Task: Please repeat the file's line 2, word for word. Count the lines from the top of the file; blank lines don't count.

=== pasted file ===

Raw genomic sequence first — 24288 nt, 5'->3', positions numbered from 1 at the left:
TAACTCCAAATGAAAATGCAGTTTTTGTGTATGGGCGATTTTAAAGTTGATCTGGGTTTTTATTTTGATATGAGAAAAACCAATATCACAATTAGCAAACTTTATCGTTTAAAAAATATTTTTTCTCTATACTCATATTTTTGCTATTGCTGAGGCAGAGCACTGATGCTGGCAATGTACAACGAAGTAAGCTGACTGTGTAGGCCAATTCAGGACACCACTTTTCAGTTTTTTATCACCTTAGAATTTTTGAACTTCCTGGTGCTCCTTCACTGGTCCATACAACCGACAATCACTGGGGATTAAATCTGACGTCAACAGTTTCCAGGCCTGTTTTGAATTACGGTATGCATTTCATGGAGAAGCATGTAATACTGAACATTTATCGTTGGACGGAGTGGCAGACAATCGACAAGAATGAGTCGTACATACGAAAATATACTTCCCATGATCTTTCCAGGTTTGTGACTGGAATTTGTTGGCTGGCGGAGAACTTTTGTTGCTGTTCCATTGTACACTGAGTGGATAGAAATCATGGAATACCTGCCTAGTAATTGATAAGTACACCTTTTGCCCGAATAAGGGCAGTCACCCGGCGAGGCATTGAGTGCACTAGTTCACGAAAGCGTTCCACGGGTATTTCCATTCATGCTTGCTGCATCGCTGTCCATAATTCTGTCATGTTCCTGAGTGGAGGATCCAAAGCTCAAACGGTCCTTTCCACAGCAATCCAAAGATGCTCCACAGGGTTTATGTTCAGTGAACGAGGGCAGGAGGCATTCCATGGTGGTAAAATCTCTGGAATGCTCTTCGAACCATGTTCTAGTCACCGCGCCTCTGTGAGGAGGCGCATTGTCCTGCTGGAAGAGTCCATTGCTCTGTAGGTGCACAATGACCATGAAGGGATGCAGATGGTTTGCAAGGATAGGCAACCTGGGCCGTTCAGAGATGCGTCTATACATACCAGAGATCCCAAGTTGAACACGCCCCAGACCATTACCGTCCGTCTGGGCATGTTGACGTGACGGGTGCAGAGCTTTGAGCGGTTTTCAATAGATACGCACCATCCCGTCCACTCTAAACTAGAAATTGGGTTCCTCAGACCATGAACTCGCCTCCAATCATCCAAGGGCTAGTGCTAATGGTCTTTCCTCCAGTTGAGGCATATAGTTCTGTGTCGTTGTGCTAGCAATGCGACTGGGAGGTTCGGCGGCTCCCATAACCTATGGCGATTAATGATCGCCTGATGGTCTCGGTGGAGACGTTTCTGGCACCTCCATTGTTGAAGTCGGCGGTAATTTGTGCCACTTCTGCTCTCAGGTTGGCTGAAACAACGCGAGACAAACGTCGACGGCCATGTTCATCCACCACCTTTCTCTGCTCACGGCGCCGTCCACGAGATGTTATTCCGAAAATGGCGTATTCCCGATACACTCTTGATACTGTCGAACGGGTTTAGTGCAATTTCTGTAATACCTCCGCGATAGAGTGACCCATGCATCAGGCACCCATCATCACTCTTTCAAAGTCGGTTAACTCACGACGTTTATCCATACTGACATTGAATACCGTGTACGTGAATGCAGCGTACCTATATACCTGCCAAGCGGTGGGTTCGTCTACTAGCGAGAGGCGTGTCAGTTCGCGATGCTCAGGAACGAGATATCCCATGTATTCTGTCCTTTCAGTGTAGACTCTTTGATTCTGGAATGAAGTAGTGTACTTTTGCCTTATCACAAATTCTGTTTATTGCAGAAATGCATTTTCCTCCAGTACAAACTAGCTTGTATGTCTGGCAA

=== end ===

TAACTCCAAATGAAAATGCAGTTTTTGTGTATGGGCGATTTTAAAGTTGATCTGGGTTTTTATTTTGATATGAGAAAAACCAATATCACAATTAGCAAACTTTATCGTTTAAAAAATATTTTTTCTCTATACTCATATTTTTGCTATTGCTGAGGCAGAGCACTGATGCTGGCAATGTACAACGAAGTAAGCTGACTGTGTAGGCCAATTCAGGACACCACTTTTCAGTTTTTTATCACCTTAGAATTTTTGAACTTCCTGGTGCTCCTTCACTGGTCCATACAACCGACAATCACTGGGGATTAAATCTGACGTCAACAGTTTCCAGGCCTGTTTTGAATTACGGTATGCATTTCATGGAGAAGCATGTAATACTGAACATTTATCGTTGGACGGAGTGGCAGACAATCGACAAGAATGAGTCGTACATACGAAAATATACTTCCCATGATCTTTCCAGGTTTGTGACTGGAATTTGTTGGCTGGCGGAGAACTTTTGTTGCTGTTCCATTGTACACTGAGTGGATAGAAATCATGGAATACCTGCCTAGTAATTGATAAGTACACCTTTTGCCCGAATAAGGGCAGTCACCCGGCGAGGCATTGAGTGCACTAGTTCACGAAAGCGTTCCACGGGTATTTCCATTCATGCTTGCTGCATCGCTGTCCATAATTCTGTCATGTTCCTGAGTGGAGGATCCAAAGCTCAAACGGTCCTTTCCACAGCAATCCAAAGATGCTCCACAGGGTTTATGTTCAGTGAACGAGGGCAGGAGGCATTCCATGGTGGTAAAATCTCTGGAATGCTCTTCGAACCATGTTCTAGTCACCGCGCCTCTGTGAGGAGGCGCATTGTCCTGCTGGAAGAGTCCATTGCTCTGTAGGTGCACAATGACCATGAAGGGATGCAGATGGTTTGCAAGGATAGGCAACCTGGGCCGTTCAGAGATGCGTCTATACATACCAGAGATCCCAAGTTGAACACGCCCCAGACCATTACCGTCCGTCTGGGCATGTTGACGTGACGGGTGCAGAGCTTTGAGCGGTTTTCAATAGATACGCACCATCCCGTCCACTCTAAACTAGAAATTGGGTTCCTCAGACCATGAACTCGCCTCCAATCATCCAAGGGCTAGTGCTAATGGTCTTTCCTCCAGTTGAGGCATATAGTTCTGTGTCGTTGTGCTAGCAATGCGACTGGGAGGTTCGGCGGCTCCCATAACCTATGGCGATTAATGATCGCCTGATGGTCTCGGTGGAGACGTTTCTGGCACCTCCATTGTTGAAGTCGGCGGTAATTTGTGCCACTTCTGCTCTCAGGTTGGCTGAAACAACGCGAGACAAACGTCGACGGCCATGTTCATCCACCACCTTTCTCTGCTCACGGCGCCGTCCACGAGATGTTATTCCGAAAATGGCGTATTCCCGATACACTCTTGATACTGTCGAACGGGTTTAGTGCAATTTCTGTAATACCTCCGCGATAGAGTGACCCATGCATCAGGCACCCATCATCACTCTTTCAAAGTCGGTTAACTCACGACGTTTATCCATACTGACATTGAATACCGTGTACGTGAATGCAGCGTACCTATATACCTGCCAAGCGGTGGGTTCGTCTACTAGCGAGAGGCGTGTCAGTTCGCGATGCTCAGGAACGAGATATCCCATGTATTCTGTCCTTTCAGTGTAGACTCTTTGATTCTGGAATGAAGTAGTGTACTTTTGCCTTATCACAAATTCTGTTTATTGCAGAAATGCATTTTCCTCCAGTACAAACTAGCTTGTATGTCTGGCAA